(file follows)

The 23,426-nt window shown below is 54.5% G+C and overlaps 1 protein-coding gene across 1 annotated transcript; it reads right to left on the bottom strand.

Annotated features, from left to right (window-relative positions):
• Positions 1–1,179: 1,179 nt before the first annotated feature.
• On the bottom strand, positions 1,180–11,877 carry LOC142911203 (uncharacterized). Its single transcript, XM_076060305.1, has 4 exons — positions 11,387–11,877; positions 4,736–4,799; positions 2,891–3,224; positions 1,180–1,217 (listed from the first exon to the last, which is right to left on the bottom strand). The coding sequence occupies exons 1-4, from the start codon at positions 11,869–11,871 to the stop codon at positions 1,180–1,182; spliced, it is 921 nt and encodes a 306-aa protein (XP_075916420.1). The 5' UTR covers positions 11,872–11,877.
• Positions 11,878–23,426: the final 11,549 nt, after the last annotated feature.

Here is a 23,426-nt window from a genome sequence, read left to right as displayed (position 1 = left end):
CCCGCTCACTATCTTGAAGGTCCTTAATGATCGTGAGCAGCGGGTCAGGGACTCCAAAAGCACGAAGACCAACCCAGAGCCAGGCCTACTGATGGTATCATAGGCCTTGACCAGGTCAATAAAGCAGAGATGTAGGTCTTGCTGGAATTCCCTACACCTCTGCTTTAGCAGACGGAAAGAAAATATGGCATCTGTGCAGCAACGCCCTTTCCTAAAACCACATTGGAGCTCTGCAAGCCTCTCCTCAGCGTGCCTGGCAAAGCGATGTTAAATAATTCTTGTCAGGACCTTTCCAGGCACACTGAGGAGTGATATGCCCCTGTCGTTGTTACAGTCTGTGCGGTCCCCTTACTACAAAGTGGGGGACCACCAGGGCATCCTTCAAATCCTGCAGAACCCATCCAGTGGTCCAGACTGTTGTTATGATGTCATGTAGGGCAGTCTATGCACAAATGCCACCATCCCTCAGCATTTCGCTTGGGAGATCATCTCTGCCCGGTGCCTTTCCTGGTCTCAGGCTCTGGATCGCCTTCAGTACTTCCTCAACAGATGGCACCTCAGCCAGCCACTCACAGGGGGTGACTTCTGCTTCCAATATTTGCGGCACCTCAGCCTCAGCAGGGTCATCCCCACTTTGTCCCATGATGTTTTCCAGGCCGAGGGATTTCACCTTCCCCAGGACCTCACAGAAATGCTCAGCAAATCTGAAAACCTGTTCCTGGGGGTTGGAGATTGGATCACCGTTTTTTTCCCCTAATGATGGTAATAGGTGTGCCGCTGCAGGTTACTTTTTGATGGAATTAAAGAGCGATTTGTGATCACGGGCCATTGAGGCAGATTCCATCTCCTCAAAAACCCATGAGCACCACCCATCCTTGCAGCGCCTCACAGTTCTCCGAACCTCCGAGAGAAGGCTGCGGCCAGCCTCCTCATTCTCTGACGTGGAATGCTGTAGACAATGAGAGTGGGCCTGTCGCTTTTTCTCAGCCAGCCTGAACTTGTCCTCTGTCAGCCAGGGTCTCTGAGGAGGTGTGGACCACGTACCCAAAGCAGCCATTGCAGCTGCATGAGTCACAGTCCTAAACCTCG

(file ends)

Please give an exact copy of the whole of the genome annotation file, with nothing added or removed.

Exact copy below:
The 23,426-nt window shown below is 54.5% G+C and overlaps 1 protein-coding gene across 1 annotated transcript; it reads right to left on the bottom strand.

Annotated features, from left to right (window-relative positions):
• Positions 1–1,179: 1,179 nt before the first annotated feature.
• On the bottom strand, positions 1,180–11,877 carry LOC142911203 (uncharacterized). Its single transcript, XM_076060305.1, has 4 exons — positions 11,387–11,877; positions 4,736–4,799; positions 2,891–3,224; positions 1,180–1,217 (listed from the first exon to the last, which is right to left on the bottom strand). The coding sequence occupies exons 1-4, from the start codon at positions 11,869–11,871 to the stop codon at positions 1,180–1,182; spliced, it is 921 nt and encodes a 306-aa protein (XP_075916420.1). The 5' UTR covers positions 11,872–11,877.
• Positions 11,878–23,426: the final 11,549 nt, after the last annotated feature.

Here is a 23,426-nt window from a genome sequence, read left to right as displayed (position 1 = left end):
CCCGCTCACTATCTTGAAGGTCCTTAATGATCGTGAGCAGCGGGTCAGGGACTCCAAAAGCACGAAGACCAACCCAGAGCCAGGCCTACTGATGGTATCATAGGCCTTGACCAGGTCAATAAAGCAGAGATGTAGGTCTTGCTGGAATTCCCTACACCTCTGCTTTAGCAGACGGAAAGAAAATATGGCATCTGTGCAGCAACGCCCTTTCCTAAAACCACATTGGAGCTCTGCAAGCCTCTCCTCAGCGTGCCTGGCAAAGCGATGTTAAATAATTCTTGTCAGGACCTTTCCAGGCACACTGAGGAGTGATATGCCCCTGTCGTTGTTACAGTCTGTGCGGTCCCCTTACTACAAAGTGGGGGACCACCAGGGCATCCTTCAAATCCTGCAGAACCCATCCAGTGGTCCAGACTGTTGTTATGATGTCATGTAGGGCAGTCTATGCACAAATGCCACCATCCCTCAGCATTTCGCTTGGGAGATCATCTCTGCCCGGTGCCTTTCCTGGTCTCAGGCTCTGGATCGCCTTCAGTACTTCCTCAACAGATGGCACCTCAGCCAGCCACTCACAGGGGGTGACTTCTGCTTCCAATATTTGCGGCACCTCAGCCTCAGCAGGGTCATCCCCACTTTGTCCCATGATGTTTTCCAGGCCGAGGGATTTCACCTTCCCCAGGACCTCACAGAAATGCTCAGCAAATCTGAAAACCTGTTCCTGGGGGTTGGAGATTGGATCACCGTTTTTTTCCCCTAATGATGGTAATAGGTGTGCCGCTGCAGGTTACTTTTTGATGGAATTAAAGAGCGATTTGTGATCACGGGCCATTGAGGCAGATTCCATCTCCTCAAAAACCCATGAGCACCACCCATCCTTGCAGCGCCTCACAGTTCTCCGAACCTCCGAGAGAAGGCTGCGGCCAGCCTCCTCATTCTCTGACGTGGAATGCTGTAGACAATGAGAGTGGGCCTGTCGCTTTTTCTCAGCCAGCCTGAACTTGTCCTCTGTCAGCCAGGGTCTCTGAGGAGGTGTGGACCACGTACCCAAAGCAGCCATTGCAGCTGCATGAGTCACAGTCCTAAACCTCG